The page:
Not everybody in Charlotte, North Carolina, is celebrating an expected influx of workers with the newly announced merger of BB&T and SunTrust Banks. Ray McKinnon, a local pastor, is bracing for the city’s housing shortage to get worse.
Charlotte, the banking capital of the U.S. South, is a victim of its own success, said McKinnon, who is a commissioner with the Charlotte Housing Authority. House prices in the area, already home to Bank of America and Wells Fargo’s East Coast hub, have jumped almost 50% since 2012 and rents downtown have soared as millennials flood in for the mild climate and plentiful job opportunities.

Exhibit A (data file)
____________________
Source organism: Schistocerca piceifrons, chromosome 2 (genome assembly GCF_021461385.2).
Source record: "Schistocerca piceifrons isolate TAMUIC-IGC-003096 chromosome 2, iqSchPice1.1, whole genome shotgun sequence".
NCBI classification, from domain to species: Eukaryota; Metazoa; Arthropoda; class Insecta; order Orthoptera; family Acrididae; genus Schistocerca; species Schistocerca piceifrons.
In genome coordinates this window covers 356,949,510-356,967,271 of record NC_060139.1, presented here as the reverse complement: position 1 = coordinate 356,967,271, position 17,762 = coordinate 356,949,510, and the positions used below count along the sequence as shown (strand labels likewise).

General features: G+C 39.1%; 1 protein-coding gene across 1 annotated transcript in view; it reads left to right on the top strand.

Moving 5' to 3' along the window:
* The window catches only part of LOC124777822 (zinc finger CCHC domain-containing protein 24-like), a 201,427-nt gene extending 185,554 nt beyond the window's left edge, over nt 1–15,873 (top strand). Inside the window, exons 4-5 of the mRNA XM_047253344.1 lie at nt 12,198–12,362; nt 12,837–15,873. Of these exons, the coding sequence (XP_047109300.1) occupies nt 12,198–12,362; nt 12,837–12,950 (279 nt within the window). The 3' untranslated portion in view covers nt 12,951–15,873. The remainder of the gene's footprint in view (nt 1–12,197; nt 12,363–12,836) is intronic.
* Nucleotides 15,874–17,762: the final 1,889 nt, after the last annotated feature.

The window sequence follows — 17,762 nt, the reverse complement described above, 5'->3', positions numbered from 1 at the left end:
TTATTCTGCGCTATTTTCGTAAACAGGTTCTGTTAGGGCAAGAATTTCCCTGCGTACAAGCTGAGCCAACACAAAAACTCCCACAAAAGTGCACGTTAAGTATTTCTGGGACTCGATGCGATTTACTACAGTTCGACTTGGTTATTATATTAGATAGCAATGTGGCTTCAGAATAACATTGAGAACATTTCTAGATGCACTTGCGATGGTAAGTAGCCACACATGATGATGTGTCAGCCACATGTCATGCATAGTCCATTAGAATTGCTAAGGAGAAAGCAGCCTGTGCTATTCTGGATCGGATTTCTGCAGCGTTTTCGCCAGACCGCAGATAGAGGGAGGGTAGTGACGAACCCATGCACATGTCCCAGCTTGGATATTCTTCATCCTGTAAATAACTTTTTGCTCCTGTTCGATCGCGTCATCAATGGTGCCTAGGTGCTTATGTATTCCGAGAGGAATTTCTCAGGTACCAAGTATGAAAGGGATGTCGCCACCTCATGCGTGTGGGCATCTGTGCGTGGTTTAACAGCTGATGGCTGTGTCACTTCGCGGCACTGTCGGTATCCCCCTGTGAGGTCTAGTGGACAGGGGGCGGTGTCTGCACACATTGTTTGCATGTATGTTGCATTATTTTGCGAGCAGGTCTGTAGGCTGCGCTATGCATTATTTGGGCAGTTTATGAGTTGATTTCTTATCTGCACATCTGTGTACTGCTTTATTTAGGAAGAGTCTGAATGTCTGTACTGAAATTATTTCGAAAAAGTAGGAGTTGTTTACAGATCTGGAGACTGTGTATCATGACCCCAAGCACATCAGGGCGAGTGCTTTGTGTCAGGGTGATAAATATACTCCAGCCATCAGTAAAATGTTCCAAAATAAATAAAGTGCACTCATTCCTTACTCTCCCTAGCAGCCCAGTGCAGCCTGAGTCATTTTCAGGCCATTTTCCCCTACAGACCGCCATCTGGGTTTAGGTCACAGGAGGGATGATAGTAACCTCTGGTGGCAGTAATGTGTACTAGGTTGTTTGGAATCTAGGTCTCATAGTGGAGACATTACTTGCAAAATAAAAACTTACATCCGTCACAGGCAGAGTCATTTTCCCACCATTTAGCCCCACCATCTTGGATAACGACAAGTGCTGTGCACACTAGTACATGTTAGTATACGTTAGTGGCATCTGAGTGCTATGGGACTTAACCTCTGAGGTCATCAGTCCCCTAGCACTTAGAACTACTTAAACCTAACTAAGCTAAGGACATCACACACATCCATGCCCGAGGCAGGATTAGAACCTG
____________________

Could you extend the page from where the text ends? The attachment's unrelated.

“Charlotte has never met a merger it didn’t like,” McKinnon said. “But I don’t think city officials should celebrate until they figure out how to protect the most vulnerable.”